27 September 2023

Where the ‘but’ stops: Beware the boss who deals in faint praise

Start the conversation

Bruce Kasanoff* characterises the ‘Yes, But’ boss who kills innovation with faint praise and strong negativity.

“Yes, I know you’ve worked really hard on this project.

“But I’m not sure it’s going to be helpful.”

This must be the fifth time this year that you spent a month doing what your boss told you to do, only to have him respond with a faint acknowledgement of your effort followed by a strong negative reaction.

He never builds on your talent. He never joins the creative process.

He just waits until the end and subtly chips away at your work.

You’re working for a Yes, But Boss.

These people are everywhere. They might be well meaning. They might be smart.

The challenge, however, is that they are stuck in the mode of being critical rather than creative.

They identify problems, but don’t solve them.

In many cases, they are driven by fear, rather than opportunity.

“Yes, I know this is a very innovative new project, but it is very risky and we don’t want to jeopardise our funding.”

See how “yes, but…” leads to stagnation? See how it is rooted in fear?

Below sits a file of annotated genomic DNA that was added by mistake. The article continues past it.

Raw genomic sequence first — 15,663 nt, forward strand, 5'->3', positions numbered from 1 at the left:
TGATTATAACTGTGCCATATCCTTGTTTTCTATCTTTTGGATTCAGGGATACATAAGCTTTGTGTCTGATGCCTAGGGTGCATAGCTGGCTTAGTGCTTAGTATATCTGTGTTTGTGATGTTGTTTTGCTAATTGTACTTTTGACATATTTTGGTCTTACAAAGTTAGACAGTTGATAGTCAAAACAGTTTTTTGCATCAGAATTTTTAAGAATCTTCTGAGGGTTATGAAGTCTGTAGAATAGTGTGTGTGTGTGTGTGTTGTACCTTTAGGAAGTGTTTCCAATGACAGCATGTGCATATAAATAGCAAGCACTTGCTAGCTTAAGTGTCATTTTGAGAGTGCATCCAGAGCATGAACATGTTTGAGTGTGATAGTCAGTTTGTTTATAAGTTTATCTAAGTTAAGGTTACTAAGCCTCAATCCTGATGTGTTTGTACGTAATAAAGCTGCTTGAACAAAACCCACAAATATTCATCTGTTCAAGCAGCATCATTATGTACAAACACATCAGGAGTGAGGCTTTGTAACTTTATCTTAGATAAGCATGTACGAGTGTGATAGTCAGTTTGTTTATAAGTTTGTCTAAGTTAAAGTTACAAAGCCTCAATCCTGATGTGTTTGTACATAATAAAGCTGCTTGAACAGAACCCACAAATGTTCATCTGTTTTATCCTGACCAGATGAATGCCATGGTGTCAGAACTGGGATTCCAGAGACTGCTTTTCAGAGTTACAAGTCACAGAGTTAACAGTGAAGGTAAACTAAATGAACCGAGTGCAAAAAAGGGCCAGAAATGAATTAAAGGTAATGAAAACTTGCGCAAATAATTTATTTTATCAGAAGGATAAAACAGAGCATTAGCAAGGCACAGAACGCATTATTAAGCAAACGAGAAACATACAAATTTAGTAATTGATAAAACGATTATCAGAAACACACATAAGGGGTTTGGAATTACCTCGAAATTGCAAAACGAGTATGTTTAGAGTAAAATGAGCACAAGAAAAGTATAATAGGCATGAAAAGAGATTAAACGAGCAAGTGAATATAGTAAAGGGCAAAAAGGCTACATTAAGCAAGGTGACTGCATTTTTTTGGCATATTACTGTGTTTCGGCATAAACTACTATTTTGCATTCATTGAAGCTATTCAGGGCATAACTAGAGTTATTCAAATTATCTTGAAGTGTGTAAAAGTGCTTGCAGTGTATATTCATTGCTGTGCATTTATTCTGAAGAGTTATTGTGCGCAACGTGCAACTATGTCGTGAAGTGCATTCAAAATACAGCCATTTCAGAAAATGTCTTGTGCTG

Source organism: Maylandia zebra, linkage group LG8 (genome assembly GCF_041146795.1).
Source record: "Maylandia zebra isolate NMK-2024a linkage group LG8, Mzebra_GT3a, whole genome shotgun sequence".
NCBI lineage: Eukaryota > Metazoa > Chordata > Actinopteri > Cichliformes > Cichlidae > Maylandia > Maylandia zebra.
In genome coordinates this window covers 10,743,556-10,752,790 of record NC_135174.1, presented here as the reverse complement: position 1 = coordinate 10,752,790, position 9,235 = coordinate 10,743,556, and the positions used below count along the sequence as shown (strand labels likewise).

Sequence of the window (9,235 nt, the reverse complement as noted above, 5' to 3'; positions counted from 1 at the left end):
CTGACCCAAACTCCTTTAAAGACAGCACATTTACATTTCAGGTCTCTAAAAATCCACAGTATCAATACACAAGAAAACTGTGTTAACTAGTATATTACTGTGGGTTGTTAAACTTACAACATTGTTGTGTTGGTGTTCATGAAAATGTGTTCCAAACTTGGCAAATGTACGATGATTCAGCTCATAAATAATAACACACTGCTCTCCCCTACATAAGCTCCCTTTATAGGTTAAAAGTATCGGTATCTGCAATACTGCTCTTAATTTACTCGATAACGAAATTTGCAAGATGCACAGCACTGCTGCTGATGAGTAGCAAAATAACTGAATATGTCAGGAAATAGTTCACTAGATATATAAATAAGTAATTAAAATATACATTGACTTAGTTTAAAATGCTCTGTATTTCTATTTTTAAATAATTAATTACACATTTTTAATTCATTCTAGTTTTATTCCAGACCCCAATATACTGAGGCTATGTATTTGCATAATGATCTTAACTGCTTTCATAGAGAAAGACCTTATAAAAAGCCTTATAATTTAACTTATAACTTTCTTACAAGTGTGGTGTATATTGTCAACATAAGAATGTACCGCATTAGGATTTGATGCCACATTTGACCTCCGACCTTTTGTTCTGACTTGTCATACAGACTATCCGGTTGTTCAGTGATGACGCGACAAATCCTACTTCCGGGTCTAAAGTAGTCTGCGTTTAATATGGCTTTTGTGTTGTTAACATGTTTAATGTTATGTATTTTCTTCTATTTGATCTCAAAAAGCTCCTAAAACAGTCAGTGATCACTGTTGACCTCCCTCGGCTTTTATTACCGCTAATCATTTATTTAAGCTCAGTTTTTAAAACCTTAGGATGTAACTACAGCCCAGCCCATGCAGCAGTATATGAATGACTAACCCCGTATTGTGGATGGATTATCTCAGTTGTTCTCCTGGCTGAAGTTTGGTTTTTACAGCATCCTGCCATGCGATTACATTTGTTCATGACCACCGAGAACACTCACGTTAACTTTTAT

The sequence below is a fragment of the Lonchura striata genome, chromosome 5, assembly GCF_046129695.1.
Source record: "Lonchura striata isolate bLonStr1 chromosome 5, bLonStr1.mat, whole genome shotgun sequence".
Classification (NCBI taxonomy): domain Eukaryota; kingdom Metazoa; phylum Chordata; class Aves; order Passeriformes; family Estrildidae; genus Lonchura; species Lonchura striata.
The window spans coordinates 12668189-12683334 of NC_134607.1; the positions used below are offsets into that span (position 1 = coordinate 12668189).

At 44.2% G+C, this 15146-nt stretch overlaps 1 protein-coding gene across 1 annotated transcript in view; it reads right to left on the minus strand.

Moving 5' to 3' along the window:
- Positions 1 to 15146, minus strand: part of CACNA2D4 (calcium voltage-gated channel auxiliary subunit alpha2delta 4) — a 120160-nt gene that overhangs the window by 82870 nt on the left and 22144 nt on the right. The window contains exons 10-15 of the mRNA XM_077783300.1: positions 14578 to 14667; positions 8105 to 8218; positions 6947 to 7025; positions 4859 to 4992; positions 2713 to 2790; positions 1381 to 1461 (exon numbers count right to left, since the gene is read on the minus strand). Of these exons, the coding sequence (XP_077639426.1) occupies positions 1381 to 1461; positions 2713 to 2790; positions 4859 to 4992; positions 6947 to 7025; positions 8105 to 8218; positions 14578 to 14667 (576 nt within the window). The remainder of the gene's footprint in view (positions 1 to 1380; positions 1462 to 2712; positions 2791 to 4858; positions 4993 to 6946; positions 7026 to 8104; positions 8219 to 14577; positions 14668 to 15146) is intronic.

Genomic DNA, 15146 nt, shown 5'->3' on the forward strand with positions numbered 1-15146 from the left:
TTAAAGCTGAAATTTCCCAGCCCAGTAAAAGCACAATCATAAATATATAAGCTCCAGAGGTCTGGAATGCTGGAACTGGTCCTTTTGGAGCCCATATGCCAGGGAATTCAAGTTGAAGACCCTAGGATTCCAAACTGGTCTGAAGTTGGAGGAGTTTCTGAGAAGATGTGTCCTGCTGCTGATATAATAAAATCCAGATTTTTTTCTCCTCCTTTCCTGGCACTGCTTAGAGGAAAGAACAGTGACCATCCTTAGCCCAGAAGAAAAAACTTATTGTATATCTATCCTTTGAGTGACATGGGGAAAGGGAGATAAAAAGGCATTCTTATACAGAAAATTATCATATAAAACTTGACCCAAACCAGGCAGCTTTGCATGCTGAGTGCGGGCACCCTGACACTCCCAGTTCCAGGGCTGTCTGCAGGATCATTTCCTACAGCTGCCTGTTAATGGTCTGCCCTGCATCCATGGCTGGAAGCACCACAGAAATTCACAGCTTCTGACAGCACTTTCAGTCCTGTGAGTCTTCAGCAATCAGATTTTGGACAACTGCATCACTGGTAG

“Yes, but…” will stop your career in its tracks. That’s why you never want to work for a Yes, But Boss.

Instead, find a Yes, And Boss.

“Yes, and…” is the cornerstone of improvisation comedy (often simply called improv), and it is also a brilliant way to succeed in business.

In improv — where the actors on stage have to make up a comedy routine — the cardinal rule is to always accept and then build on what the actor before you did or said.

Imagine that your fellow actor, Linda, is pretending to be a hunting guide on the African plains who has just revealed she is afraid of guns.

Under the “yes, and…” rules, you can’t say: “That’s ridiculous! How could you be a hunting guide if you don’t like guns?”

Instead, you say something like: “Yes, and I was so touched by your No Guns Hunting Kickstarter campaign, and we are so excited to bring all 2,522 backers here tomorrow.”

In the same manner, a Yes, And Boss will always build on your talents.

They will solve the problems that cause you trouble.

They function as a partner, rather than as a critic.

If you look at the most successful entrepreneurs and executives, they remain excited by the creative process.

They aren’t critics; they are creators and co-creators.

A Yes, And Boss makes you better, and accelerates your career.

Even if you are at the very bottom of the career ladder, you get to decide whether to personally operate as a Yes, But or a Yes, And person.

See if you can guess which will serve your future better.

*Bruce Kasanoff is a ghostwriter for entrepreneurs. He is the author of How to Grow Your Career by Helping Others.

This article first appeared at Kasanoff.com

Start the conversation

Be among the first to get all the Public Sector and Defence news and views that matter.

Subscribe now and receive the latest news, delivered free to your inbox.

By submitting your email address you are agreeing to Region Group's terms and conditions and privacy policy.